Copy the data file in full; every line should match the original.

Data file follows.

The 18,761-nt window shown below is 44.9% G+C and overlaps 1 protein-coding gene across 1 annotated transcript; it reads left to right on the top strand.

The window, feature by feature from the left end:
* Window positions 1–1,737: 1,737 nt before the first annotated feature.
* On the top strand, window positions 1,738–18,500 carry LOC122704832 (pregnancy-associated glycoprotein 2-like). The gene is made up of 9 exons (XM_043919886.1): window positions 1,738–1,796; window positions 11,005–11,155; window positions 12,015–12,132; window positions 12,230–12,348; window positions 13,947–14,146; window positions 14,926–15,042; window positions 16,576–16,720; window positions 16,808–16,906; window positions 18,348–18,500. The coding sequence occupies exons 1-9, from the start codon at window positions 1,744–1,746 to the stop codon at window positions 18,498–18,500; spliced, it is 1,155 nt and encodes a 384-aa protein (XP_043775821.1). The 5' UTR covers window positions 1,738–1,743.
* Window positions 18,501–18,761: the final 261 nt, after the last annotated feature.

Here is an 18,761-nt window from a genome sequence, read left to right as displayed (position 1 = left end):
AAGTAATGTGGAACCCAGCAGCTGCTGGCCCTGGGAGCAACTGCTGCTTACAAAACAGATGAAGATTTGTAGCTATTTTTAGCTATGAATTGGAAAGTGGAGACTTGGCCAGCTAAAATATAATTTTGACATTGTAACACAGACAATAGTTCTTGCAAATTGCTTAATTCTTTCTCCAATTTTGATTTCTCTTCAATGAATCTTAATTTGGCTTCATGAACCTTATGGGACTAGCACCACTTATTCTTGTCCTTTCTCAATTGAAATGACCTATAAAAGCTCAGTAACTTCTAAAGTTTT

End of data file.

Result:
The 18,761-nt window shown below is 44.9% G+C and overlaps 1 protein-coding gene across 1 annotated transcript; it reads left to right on the top strand.

The window, feature by feature from the left end:
* Window positions 1–1,737: 1,737 nt before the first annotated feature.
* On the top strand, window positions 1,738–18,500 carry LOC122704832 (pregnancy-associated glycoprotein 2-like). The gene is made up of 9 exons (XM_043919886.1): window positions 1,738–1,796; window positions 11,005–11,155; window positions 12,015–12,132; window positions 12,230–12,348; window positions 13,947–14,146; window positions 14,926–15,042; window positions 16,576–16,720; window positions 16,808–16,906; window positions 18,348–18,500. The coding sequence occupies exons 1-9, from the start codon at window positions 1,744–1,746 to the stop codon at window positions 18,498–18,500; spliced, it is 1,155 nt and encodes a 384-aa protein (XP_043775821.1). The 5' UTR covers window positions 1,738–1,743.
* Window positions 18,501–18,761: the final 261 nt, after the last annotated feature.

Here is an 18,761-nt window from a genome sequence, read left to right as displayed (position 1 = left end):
AAGTAATGTGGAACCCAGCAGCTGCTGGCCCTGGGAGCAACTGCTGCTTACAAAACAGATGAAGATTTGTAGCTATTTTTAGCTATGAATTGGAAAGTGGAGACTTGGCCAGCTAAAATATAATTTTGACATTGTAACACAGACAATAGTTCTTGCAAATTGCTTAATTCTTTCTCCAATTTTGATTTCTCTTCAATGAATCTTAATTTGGCTTCATGAACCTTATGGGACTAGCACCACTTATTCTTGTCCTTTCTCAATTGAAATGACCTATAAAAGCTCAGTAACTTCTAAAGTTTT